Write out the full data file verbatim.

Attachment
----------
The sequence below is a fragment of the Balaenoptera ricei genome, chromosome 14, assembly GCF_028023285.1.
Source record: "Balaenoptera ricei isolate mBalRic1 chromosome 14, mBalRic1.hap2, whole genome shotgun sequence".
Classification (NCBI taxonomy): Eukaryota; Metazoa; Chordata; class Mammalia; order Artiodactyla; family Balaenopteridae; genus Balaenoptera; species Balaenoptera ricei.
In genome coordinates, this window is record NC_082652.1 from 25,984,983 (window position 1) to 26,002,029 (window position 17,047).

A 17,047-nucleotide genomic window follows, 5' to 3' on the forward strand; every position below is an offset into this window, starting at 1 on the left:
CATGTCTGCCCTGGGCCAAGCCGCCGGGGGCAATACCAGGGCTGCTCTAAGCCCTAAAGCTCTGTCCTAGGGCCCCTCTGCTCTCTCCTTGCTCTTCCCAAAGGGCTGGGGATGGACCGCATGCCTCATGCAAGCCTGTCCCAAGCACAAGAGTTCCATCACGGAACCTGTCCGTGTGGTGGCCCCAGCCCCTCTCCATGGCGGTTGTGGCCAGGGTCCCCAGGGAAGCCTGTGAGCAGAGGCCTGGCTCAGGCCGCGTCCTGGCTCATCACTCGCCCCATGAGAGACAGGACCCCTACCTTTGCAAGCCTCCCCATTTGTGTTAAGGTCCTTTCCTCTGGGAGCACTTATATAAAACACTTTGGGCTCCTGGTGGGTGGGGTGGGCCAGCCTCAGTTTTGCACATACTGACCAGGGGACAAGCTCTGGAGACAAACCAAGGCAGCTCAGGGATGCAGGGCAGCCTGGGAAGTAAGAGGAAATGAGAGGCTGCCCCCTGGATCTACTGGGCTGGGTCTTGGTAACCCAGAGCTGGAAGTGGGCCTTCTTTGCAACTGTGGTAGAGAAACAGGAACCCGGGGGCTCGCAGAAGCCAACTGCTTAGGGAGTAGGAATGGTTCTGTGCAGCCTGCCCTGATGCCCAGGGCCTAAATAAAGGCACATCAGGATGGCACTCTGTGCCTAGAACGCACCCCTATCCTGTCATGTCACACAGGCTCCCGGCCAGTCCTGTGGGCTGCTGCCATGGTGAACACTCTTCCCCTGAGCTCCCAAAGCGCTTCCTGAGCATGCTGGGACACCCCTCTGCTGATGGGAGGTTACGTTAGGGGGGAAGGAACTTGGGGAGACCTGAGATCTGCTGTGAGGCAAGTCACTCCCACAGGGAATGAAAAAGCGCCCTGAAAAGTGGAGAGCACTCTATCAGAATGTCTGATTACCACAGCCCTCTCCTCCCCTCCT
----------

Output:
The sequence below is a fragment of the Balaenoptera ricei genome, chromosome 14, assembly GCF_028023285.1.
Source record: "Balaenoptera ricei isolate mBalRic1 chromosome 14, mBalRic1.hap2, whole genome shotgun sequence".
Classification (NCBI taxonomy): Eukaryota; Metazoa; Chordata; class Mammalia; order Artiodactyla; family Balaenopteridae; genus Balaenoptera; species Balaenoptera ricei.
In genome coordinates, this window is record NC_082652.1 from 25,984,983 (window position 1) to 26,002,029 (window position 17,047).

A 17,047-nucleotide genomic window follows, 5' to 3' on the forward strand; every position below is an offset into this window, starting at 1 on the left:
CATGTCTGCCCTGGGCCAAGCCGCCGGGGGCAATACCAGGGCTGCTCTAAGCCCTAAAGCTCTGTCCTAGGGCCCCTCTGCTCTCTCCTTGCTCTTCCCAAAGGGCTGGGGATGGACCGCATGCCTCATGCAAGCCTGTCCCAAGCACAAGAGTTCCATCACGGAACCTGTCCGTGTGGTGGCCCCAGCCCCTCTCCATGGCGGTTGTGGCCAGGGTCCCCAGGGAAGCCTGTGAGCAGAGGCCTGGCTCAGGCCGCGTCCTGGCTCATCACTCGCCCCATGAGAGACAGGACCCCTACCTTTGCAAGCCTCCCCATTTGTGTTAAGGTCCTTTCCTCTGGGAGCACTTATATAAAACACTTTGGGCTCCTGGTGGGTGGGGTGGGCCAGCCTCAGTTTTGCACATACTGACCAGGGGACAAGCTCTGGAGACAAACCAAGGCAGCTCAGGGATGCAGGGCAGCCTGGGAAGTAAGAGGAAATGAGAGGCTGCCCCCTGGATCTACTGGGCTGGGTCTTGGTAACCCAGAGCTGGAAGTGGGCCTTCTTTGCAACTGTGGTAGAGAAACAGGAACCCGGGGGCTCGCAGAAGCCAACTGCTTAGGGAGTAGGAATGGTTCTGTGCAGCCTGCCCTGATGCCCAGGGCCTAAATAAAGGCACATCAGGATGGCACTCTGTGCCTAGAACGCACCCCTATCCTGTCATGTCACACAGGCTCCCGGCCAGTCCTGTGGGCTGCTGCCATGGTGAACACTCTTCCCCTGAGCTCCCAAAGCGCTTCCTGAGCATGCTGGGACACCCCTCTGCTGATGGGAGGTTACGTTAGGGGGGAAGGAACTTGGGGAGACCTGAGATCTGCTGTGAGGCAAGTCACTCCCACAGGGAATGAAAAAGCGCCCTGAAAAGTGGAGAGCACTCTATCAGAATGTCTGATTACCACAGCCCTCTCCTCCCCTCCT